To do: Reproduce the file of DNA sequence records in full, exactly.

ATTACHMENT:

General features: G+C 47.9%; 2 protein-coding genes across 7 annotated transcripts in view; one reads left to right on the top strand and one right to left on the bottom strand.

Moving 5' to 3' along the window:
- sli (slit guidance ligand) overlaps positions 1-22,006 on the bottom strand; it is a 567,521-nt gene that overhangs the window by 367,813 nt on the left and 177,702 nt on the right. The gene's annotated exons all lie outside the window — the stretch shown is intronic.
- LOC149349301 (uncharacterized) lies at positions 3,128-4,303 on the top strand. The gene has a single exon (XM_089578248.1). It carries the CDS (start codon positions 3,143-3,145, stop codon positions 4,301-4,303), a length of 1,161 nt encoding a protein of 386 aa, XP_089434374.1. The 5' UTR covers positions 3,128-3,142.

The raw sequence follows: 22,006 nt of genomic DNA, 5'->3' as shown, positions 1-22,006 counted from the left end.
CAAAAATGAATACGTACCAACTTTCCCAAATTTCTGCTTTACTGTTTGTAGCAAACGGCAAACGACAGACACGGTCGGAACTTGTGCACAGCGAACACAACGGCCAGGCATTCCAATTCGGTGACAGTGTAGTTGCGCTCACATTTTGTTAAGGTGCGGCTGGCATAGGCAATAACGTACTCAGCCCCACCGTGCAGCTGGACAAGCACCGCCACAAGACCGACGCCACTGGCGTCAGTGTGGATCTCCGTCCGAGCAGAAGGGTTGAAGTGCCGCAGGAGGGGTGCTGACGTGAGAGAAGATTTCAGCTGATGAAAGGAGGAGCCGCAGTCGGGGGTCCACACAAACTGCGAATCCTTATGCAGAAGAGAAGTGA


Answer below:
General features: G+C 47.9%; 2 protein-coding genes across 7 annotated transcripts in view; one reads left to right on the top strand and one right to left on the bottom strand.

Moving 5' to 3' along the window:
- sli (slit guidance ligand) overlaps positions 1-22,006 on the bottom strand; it is a 567,521-nt gene that overhangs the window by 367,813 nt on the left and 177,702 nt on the right. The gene's annotated exons all lie outside the window — the stretch shown is intronic.
- LOC149349301 (uncharacterized) lies at positions 3,128-4,303 on the top strand. The gene has a single exon (XM_089578248.1). It carries the CDS (start codon positions 3,143-3,145, stop codon positions 4,301-4,303), a length of 1,161 nt encoding a protein of 386 aa, XP_089434374.1. The 5' UTR covers positions 3,128-3,142.

The raw sequence follows: 22,006 nt of genomic DNA, 5'->3' as shown, positions 1-22,006 counted from the left end.
CAAAAATGAATACGTACCAACTTTCCCAAATTTCTGCTTTACTGTTTGTAGCAAACGGCAAACGACAGACACGGTCGGAACTTGTGCACAGCGAACACAACGGCCAGGCATTCCAATTCGGTGACAGTGTAGTTGCGCTCACATTTTGTTAAGGTGCGGCTGGCATAGGCAATAACGTACTCAGCCCCACCGTGCAGCTGGACAAGCACCGCCACAAGACCGACGCCACTGGCGTCAGTGTGGATCTCCGTCCGAGCAGAAGGGTTGAAGTGCCGCAGGAGGGGTGCTGACGTGAGAGAAGATTTCAGCTGATGAAAGGAGGAGCCGCAGTCGGGGGTCCACACAAACTGCGAATCCTTATGCAGAAGAGAAGTGA